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Students' Interest in Educational Technology on the Rise

Students Apply Technology To The Modern Workforce

A recent CompTIA national survey revealed that students are beginning to notice how effective technology is as a learning aid, while also revealing that high-speed Internet is on the top of student’s wish list.

“Access to high-speed internet is among middle and high school students’ top technology preferences, according to a CompTIA national survey of students and educators,” reported Laura Devaney, Director of News for ESchoolNews. “Fifty-six percent of surveyed students said they’d like access to high-speed internet, 57 percent said they would like laptops, and 53 percent said tablets are a must-have.”

Devaney revealed that when the results are broken down by gender, male students preferred “high-speed internet and game-based learning simulations,” while female students opted for “tablets and mobile e-learning apps.

One of the more surprising statistics is that “9 percent of middle and high school students said that there is little or no technology used in their schools.” These statistics speak volumes when it comes to breaking down just how much educational institutions are putting into providing technology for their students.

As time goes on technology seems to get better making it important for students to understand how it can be used positively.

“Students are beginning to connect classroom learning with real-world outcomes and careers,” says Devaney, “with 92 percent of student respondents saying it is true technology teaches them skills they will use in the workforce.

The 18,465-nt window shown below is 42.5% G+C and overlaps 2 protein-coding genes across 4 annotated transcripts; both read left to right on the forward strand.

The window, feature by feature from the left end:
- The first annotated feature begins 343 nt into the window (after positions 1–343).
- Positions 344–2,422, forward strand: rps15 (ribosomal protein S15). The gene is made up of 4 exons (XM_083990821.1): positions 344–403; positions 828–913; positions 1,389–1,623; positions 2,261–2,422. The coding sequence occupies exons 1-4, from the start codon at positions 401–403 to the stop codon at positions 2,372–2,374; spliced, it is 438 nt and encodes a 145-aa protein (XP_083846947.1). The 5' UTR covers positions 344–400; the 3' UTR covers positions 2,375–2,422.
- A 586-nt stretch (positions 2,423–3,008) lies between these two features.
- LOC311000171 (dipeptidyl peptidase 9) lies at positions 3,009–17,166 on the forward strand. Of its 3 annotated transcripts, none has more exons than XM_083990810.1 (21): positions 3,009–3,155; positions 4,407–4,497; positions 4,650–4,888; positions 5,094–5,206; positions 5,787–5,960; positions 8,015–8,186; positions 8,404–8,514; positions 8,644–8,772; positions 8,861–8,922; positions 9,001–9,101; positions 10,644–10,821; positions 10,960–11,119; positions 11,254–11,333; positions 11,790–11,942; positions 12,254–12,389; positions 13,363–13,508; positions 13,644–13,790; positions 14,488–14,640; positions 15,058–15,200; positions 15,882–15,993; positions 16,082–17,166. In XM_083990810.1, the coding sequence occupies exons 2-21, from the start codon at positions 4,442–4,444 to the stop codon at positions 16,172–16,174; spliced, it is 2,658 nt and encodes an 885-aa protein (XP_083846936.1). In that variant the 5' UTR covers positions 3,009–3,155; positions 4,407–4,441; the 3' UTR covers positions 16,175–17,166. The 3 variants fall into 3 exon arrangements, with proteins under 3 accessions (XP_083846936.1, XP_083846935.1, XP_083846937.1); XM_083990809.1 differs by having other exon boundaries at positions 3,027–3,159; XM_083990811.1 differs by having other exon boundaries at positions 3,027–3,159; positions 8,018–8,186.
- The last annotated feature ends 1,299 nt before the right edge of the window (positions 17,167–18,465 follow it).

Real world, useful applications are key to having students utilizing technology in a positive manner. If they can apply what they learn to the workforce chances are they are more likely to become successful in growing global and technological job market.

“Forty-four percent of surveyed educators said they currently use tablets, and 33 percent said they plan to purchase or upgrade their tablets,” reported Devaney. “Forty-two percent use game-based learning, and 22 percent said they plan to purchase or upgrade game-based learning tools or resources. Thirty-eight percent of educators use mobile apps for learning and 29 percent plan to purchase or upgrade mobile apps.”

Gaming based learning leaves more room for a student’s engagement in their education and a desire to want to learn more.

Technology is playing a large role in education and it is evident from the findings in the CompTIA national survey that children are welcoming it with open arms.

Read the full story and comment below.

Article by Navindra Persaud, Education World Contributor.

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